children's books, children's literature, books, book reviews, parenting, kindergarten, old books

The Fantastic Few Books #2- Oldies

We’re all starting school and getting into our new routines and I keep remembering my commitment to put out some good book reviews out there and haven’t done it. Who knew that doing something two times in a row would be so difficult? I’m blaming it on #momlife #gradschool #kindergarten #threeyearolds #parenting #laundry #kidseatingfood

All excuses aside, I have some books here I’m super excited to shine a new light on. They’re oldies that withstand test of time.

Hotter Than a Hot Dog!
By Stephanie Calmenson, Illustrated by Elivia
Ages 4-8

Written in 1994, this oldie deserves another look. The story is so sweet, with a little girl and her grandma spouting off similes and figuring out endearing ways to beat the heat and end up taking public transportation to the beach. I appreciate the way the illustrations depict full bodied women and girls and that are more realistic than the girls so many books show. Here’s a glimpse into their conversation:

“Granny and I were sitting on our stoop, trying to decide who was hotter.
‘I’m hotter than a hot dog in a campfire!’ I said.
“I’m hotter than a salamander in the sun,’ said Granny.
‘Hotter than a turkey in the oven!’ I said. And I started trotting around the sidewalk like a big, fat turkey.”

The Man Who Didn’t Wash His Dishes
By Phyllis Krasilovsky, Illustrated by Barbara Cooney
Ages 4-8

Alright, the eldest of the group written in 1950, this libro is about a man washing dishes. Which is odd if you think about it being written in 1950… which is also why it shows the man smoking a pipe on the last page, but you could pretend that page was partially torn off or make the pipe into a bubble gum bubble. The story line is about procrastination and how failing to do little things can make for a big problem. It’s a helpful concept for getting children to clean their rooms everyday, or whatever other chores you’re trying to talk them into to being responsible human beings. Here’s a quote:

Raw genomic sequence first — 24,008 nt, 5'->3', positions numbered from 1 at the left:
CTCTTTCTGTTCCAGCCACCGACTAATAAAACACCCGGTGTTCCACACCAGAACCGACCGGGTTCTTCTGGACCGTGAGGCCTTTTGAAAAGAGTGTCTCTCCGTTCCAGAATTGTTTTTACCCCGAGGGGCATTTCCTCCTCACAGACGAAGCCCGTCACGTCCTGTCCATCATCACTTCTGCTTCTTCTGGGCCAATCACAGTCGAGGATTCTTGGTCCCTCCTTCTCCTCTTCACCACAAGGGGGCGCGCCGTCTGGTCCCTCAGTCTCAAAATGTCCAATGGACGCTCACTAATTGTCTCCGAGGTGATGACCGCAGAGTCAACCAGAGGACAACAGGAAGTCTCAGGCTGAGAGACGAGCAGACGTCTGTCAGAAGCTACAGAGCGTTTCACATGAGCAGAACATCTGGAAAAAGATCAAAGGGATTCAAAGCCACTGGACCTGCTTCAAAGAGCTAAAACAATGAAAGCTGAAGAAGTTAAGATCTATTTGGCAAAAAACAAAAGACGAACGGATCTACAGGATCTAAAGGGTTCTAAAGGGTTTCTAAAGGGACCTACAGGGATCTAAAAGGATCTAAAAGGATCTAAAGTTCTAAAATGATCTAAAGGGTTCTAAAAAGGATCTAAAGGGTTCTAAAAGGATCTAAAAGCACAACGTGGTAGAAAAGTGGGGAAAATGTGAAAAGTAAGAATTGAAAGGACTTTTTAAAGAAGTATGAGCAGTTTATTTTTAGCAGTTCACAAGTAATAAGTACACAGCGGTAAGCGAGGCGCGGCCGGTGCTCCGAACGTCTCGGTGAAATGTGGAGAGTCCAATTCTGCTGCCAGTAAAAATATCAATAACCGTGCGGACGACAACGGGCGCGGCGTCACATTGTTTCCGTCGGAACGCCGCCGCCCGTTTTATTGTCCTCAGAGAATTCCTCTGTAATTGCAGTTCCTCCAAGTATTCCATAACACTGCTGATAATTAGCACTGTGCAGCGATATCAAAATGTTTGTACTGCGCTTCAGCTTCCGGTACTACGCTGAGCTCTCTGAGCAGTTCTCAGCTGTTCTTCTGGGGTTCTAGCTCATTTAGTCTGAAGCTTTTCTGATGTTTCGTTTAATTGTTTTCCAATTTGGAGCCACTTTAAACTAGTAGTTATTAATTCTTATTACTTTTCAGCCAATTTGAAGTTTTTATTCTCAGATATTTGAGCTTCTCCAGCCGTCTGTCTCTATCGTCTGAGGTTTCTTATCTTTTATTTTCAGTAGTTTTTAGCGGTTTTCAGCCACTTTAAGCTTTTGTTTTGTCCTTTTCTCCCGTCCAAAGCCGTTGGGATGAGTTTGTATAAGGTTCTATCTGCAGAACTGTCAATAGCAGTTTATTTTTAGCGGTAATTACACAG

“But the next night he was TWICE as hungry, so he cooked TWICE as big a supper and took TWICE as long to eat it and was TWICE as tired by the time he’d finished. So he left THOSE dishes in the sink too.”

Aren’t you just dying to find out what happens?

Ruthie and the (Not So) Teeny Tiny Lie
by Laura Rankin
Ages 3-6

I LOVE this book. It might be one of my top five ever. Ruthie, the main character, is captivated by tiny little toys (like those weird Shopkins). My kids have the same fascination. The deeper message reveals all the emotions that surface when you want something so much, you do something regrettable to get it. The story walks us through Ruthie’s feelings and how she comes to terms with herself to make things right. The illustrations are engaging and it’s a great message for all ages, since we all make mistakes and have to decide how to recover from them.

Quote: “Mrs. Olsen didn’t make her sit in the time-out corner. She didn’t even look mad. Instead, she gave Ruthie a hug and kissed the top of her head. ‘Thank you for telling the truth, said Mrs. Olsen. ‘That took a lot of courage.'”

Happy reading!

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